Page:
The Happy Museum Project looks at how the museum sector can respond to the challenge of creating a more sustainable future. It provides a leadership framework for museums to develop a holistic approach to well-being and sustainability. The project re-imagines the museum’s purpose as steward of people, place and planet, supporting institutional and community well-being and resilience in the face of global challenges.

The project has worked with 35 museums in England and Wales to undertake small interventions exploring these ideas. Commissioned projects included: • In Canterbury - A ‘pharmacy’ made of recycled paper dispensing well-being treatments in the museums suggested by local people. • In the Garden Museum, Lambeth - A community run winter cutting garden exploring the ethics of the flower trade. • At the London Transport Museums - A safe space, conversation hub with homeless charity in London. • At Woodhorn Colliery Museum - A comedian in residence exploring how laughter, humour, and comedy can be used in interpreting historic collections.

These museums form a community of practice through which the program creates, tests, and shares practice, fosters peer-learning, and creates spaces for deeper and more innovative thinking. This is all backed by programs of research and advocacy which underpin and share thinking within and beyond the museum sector.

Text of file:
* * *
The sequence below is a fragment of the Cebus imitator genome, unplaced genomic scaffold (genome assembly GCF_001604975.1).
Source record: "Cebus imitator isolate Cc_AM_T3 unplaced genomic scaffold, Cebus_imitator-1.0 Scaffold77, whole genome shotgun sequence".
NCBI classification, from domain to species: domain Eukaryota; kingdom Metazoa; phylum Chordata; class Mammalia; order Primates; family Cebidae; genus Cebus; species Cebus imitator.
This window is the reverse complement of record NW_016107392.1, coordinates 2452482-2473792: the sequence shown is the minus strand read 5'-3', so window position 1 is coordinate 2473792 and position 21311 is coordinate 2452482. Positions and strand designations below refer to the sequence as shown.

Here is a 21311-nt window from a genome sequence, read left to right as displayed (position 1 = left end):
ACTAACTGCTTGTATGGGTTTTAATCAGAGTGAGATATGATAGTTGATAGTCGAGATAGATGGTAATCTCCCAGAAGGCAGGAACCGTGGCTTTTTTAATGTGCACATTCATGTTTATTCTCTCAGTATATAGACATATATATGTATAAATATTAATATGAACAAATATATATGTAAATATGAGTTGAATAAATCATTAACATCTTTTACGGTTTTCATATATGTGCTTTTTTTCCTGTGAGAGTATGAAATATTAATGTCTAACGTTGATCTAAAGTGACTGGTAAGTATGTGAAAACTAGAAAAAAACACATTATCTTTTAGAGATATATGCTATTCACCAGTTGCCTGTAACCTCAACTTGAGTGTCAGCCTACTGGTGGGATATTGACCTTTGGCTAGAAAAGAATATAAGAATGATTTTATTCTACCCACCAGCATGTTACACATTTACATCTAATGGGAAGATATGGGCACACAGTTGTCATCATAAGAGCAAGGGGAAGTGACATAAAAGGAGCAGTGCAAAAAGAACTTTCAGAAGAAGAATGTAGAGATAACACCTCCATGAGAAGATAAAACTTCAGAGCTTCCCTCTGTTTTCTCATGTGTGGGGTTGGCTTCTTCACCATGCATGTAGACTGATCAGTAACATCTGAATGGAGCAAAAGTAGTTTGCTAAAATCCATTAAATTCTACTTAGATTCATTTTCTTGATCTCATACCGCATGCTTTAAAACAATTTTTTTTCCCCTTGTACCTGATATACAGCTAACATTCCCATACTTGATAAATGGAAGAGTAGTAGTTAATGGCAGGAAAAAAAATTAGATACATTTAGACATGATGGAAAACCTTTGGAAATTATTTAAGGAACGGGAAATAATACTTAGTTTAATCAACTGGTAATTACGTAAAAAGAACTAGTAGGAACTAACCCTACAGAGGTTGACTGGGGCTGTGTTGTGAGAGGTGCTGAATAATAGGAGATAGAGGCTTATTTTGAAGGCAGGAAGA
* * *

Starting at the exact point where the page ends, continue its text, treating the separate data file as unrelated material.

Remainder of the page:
Why do you think it is important that museums take on the role of agent of social change?

As open and public spaces, museums must be mindful of our environment and the need for a more equal society. They should also seek to change perceptions of the world so that people look at their own places differently.

The function of museums as social spaces is significant. With recent trends seeing city space being increasingly transferred to private ownership, museums are an important bulwark against the erosion of the public realm. For many people, a museum visit is not a solitary activity but an opportunity to spend time with family or to meet up with friends. Jude Kelly, artistic director of the Southbank Centre in London, has described the centre as, first and foremost, ‘a place for encounters.’